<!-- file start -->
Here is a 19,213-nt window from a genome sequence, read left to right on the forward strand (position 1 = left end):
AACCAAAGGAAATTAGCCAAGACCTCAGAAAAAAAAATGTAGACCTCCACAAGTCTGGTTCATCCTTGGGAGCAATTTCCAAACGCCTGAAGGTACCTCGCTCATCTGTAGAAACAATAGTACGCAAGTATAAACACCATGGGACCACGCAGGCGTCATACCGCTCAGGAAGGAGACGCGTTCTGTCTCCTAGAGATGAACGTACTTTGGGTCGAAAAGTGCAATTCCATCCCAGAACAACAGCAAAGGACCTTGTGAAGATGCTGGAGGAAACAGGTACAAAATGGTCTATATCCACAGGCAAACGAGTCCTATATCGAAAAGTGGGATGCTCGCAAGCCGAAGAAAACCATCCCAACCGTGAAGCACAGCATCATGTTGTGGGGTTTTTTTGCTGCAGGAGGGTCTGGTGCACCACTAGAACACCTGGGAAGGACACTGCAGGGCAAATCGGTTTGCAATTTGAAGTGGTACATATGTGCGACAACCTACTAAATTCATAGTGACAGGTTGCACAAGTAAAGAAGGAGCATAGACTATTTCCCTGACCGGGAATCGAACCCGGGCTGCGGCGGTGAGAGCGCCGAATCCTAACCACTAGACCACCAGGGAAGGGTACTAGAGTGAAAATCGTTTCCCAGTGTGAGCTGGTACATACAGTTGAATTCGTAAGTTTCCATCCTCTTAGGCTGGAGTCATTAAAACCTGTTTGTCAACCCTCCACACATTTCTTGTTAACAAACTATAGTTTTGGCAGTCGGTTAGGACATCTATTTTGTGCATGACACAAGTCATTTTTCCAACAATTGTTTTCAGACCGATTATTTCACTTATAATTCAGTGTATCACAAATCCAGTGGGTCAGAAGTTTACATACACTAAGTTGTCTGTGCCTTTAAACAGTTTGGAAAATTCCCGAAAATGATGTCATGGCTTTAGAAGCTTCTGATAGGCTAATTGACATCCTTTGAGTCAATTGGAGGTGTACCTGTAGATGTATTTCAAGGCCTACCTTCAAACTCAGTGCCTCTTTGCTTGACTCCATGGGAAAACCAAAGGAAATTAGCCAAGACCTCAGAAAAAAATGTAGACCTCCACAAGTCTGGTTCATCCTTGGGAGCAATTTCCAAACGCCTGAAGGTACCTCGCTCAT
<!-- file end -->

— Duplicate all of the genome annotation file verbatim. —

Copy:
Here is a 19,213-nt window from a genome sequence, read left to right on the forward strand (position 1 = left end):
AACCAAAGGAAATTAGCCAAGACCTCAGAAAAAAAAATGTAGACCTCCACAAGTCTGGTTCATCCTTGGGAGCAATTTCCAAACGCCTGAAGGTACCTCGCTCATCTGTAGAAACAATAGTACGCAAGTATAAACACCATGGGACCACGCAGGCGTCATACCGCTCAGGAAGGAGACGCGTTCTGTCTCCTAGAGATGAACGTACTTTGGGTCGAAAAGTGCAATTCCATCCCAGAACAACAGCAAAGGACCTTGTGAAGATGCTGGAGGAAACAGGTACAAAATGGTCTATATCCACAGGCAAACGAGTCCTATATCGAAAAGTGGGATGCTCGCAAGCCGAAGAAAACCATCCCAACCGTGAAGCACAGCATCATGTTGTGGGGTTTTTTTGCTGCAGGAGGGTCTGGTGCACCACTAGAACACCTGGGAAGGACACTGCAGGGCAAATCGGTTTGCAATTTGAAGTGGTACATATGTGCGACAACCTACTAAATTCATAGTGACAGGTTGCACAAGTAAAGAAGGAGCATAGACTATTTCCCTGACCGGGAATCGAACCCGGGCTGCGGCGGTGAGAGCGCCGAATCCTAACCACTAGACCACCAGGGAAGGGTACTAGAGTGAAAATCGTTTCCCAGTGTGAGCTGGTACATACAGTTGAATTCGTAAGTTTCCATCCTCTTAGGCTGGAGTCATTAAAACCTGTTTGTCAACCCTCCACACATTTCTTGTTAACAAACTATAGTTTTGGCAGTCGGTTAGGACATCTATTTTGTGCATGACACAAGTCATTTTTCCAACAATTGTTTTCAGACCGATTATTTCACTTATAATTCAGTGTATCACAAATCCAGTGGGTCAGAAGTTTACATACACTAAGTTGTCTGTGCCTTTAAACAGTTTGGAAAATTCCCGAAAATGATGTCATGGCTTTAGAAGCTTCTGATAGGCTAATTGACATCCTTTGAGTCAATTGGAGGTGTACCTGTAGATGTATTTCAAGGCCTACCTTCAAACTCAGTGCCTCTTTGCTTGACTCCATGGGAAAACCAAAGGAAATTAGCCAAGACCTCAGAAAAAAATGTAGACCTCCACAAGTCTGGTTCATCCTTGGGAGCAATTTCCAAACGCCTGAAGGTACCTCGCTCAT